03 January, 2017

Whales and Crabs

I really, really love Linda Eyre. A few years ago, my friend Melissa introduced me to Joy School and I've been getting regular emails from the ValuesParenting blog since then. Sometimes I scroll through them and always find little treasures to help me be a more joyful mother. Anyway, one of my favorite gems from the Eyres are the little parables about whales and crabs. There are a slew of other animals too, but these two were the most applicable to my home and I've found that using just two animals instead of ten is easier for my kids to remember.

You can read how the Eyres used these to teach their children,

but this is how we've adapted it for our home.


My dad was a whale-watching tour ship guide in Sitka, Alaska where I grew up. Many Saturdays were spent on the water, finding sea otters, seals, sometimes sea lions, always bald eagles, and of course whales. I was so blessed to see, from a very close vantage point, glorious humpback whales breaching, sometimes jumping straight out of the water to do a graceful flip, then diving back under the surface with a thrilling splash. Only a handful of times did I see orcas, but they were beautiful in their own way - mysterious, dramatic, and a little scary. We also saw gray whales at certain times of the year.

Humpbacks were my favorite. They were so distinct, enormous, and playful. I can still feel the thrill run through me as I imagine that first moment when you see a curved, smooth surface, right above the waterline, and realize with a jolt: IT'S A WHALE! And then, oh, the absolute delight when it decides to blow or jump or simply swim close to the boat.

I love Kjel's bald head. 

Our family has seen some increased levels in contention over the last couple of months. Eye-rolling, talking back, putting down siblings, interrupting, and complaining are the main culprits. And the offender is usually the same person, I will leave that to your imagination, but I'll give you a hint: his name rhymes with Cage. Ha.

To help combat this, we had a long talk about humpback whales. I told the kids about some of my experiences growing up, sighting whales. I reminded them of our trip to Sitka a few summers ago for my friend's wedding and how they both were able to see a humpback whale from afar.

I told them that humpback whales sing. They sing beautiful songs from under the water, and we listened to some samples on the internet. The list of amazing facts about whale songs are a post all their own, but what I emphasized with the kids is that whales never interrupt each other! They wait until each whale has finished his or her song before another one begins singing.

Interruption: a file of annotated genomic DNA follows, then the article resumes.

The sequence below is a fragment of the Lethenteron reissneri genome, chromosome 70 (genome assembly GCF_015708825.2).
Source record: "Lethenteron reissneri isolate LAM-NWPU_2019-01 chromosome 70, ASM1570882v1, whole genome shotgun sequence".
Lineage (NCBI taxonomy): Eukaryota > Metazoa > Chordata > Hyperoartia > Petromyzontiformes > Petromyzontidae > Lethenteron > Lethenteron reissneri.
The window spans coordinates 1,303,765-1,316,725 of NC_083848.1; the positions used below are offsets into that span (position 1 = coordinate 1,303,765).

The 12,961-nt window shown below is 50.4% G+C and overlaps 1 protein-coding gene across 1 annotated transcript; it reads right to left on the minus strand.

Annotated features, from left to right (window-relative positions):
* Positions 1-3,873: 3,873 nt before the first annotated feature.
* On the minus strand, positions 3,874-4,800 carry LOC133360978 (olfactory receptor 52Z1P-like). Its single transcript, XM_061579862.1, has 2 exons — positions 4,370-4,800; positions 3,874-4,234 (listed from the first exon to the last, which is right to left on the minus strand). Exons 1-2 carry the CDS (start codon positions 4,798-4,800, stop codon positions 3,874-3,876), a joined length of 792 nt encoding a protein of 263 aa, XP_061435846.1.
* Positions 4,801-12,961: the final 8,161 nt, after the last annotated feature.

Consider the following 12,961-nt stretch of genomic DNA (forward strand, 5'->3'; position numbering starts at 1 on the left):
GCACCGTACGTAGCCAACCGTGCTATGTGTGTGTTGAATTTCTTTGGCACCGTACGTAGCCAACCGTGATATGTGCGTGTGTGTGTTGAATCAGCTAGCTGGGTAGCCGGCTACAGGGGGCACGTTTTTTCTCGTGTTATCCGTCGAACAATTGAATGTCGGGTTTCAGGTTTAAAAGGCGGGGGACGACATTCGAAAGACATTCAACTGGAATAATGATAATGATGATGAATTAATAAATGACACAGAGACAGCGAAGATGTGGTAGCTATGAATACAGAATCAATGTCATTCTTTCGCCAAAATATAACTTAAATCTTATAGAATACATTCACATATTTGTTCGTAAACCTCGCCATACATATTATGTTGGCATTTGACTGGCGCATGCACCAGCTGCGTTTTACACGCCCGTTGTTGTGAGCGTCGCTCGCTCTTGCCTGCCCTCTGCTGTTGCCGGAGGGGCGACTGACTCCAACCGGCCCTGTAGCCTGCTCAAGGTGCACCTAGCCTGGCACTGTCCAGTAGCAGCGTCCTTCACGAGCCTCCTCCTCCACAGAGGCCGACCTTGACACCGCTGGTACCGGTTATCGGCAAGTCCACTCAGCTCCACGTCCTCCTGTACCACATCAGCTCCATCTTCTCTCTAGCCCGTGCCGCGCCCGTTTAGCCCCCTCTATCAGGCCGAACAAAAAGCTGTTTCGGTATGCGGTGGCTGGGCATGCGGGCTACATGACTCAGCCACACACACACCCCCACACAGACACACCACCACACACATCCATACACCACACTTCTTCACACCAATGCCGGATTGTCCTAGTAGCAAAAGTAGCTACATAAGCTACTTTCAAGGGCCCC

Whales work together. I have seen whales bubble-net feed from the surface and it is an amazing process. In groups, humpback whales will create large bubbles surrounding groups of fish like salmon. The bubbles kind of trap the fish and disorient them so they don't escape. Then, with the call to eat, the whales all swim upward with their mouths wide open and feast!

Communication and serving one another -- those are the lessons our family derives from humpback whales. When a child is grumpy and keeps interrupting, or self-serving and won't share or gets angry at having to help - we ask, "Please decide to be a whale."

Now, for crabs. This one is way simpler. Have you ever tried to catch crabs? I spent hours beyond hours as a child on the cold beach, with a large bucket and my siblings. We would overturn rocks (maybe that wasn't so humane) and quickly pick up as many tiny crabs as we could to put them in our bucket. Then we would create little castles and dump them out, hoping that they'd like their new home. Ha. Poor crabs. One lesson though -- never put just one crab in a bucket. It will get out. Always put in two or more crabs. Why? Because they will never be able to escape. As soon as one crab starts to climb up the side, the other crabs will pull it down. Crabs do not work together. Crabs literally tear each other down.

As my kids get older, it is SO IMPORTANT to me that they love each other. Often when one or both of my older kids start fighting, I only have to get them to pause long enough to hug each other and say "I love you" for them to melt and turn a totally different direction. I don't think it is nature for kids to be "crabby" and vocally put each other down and fight. I think that is a learned behavior. Just using the words, "Oh no, I hope we aren't acting like a family of crabs!" is enough of a reminder that the kids will stop and think, and often change their ways before any other consequences are needed.

So there you have it. Whales and Crabs. :)

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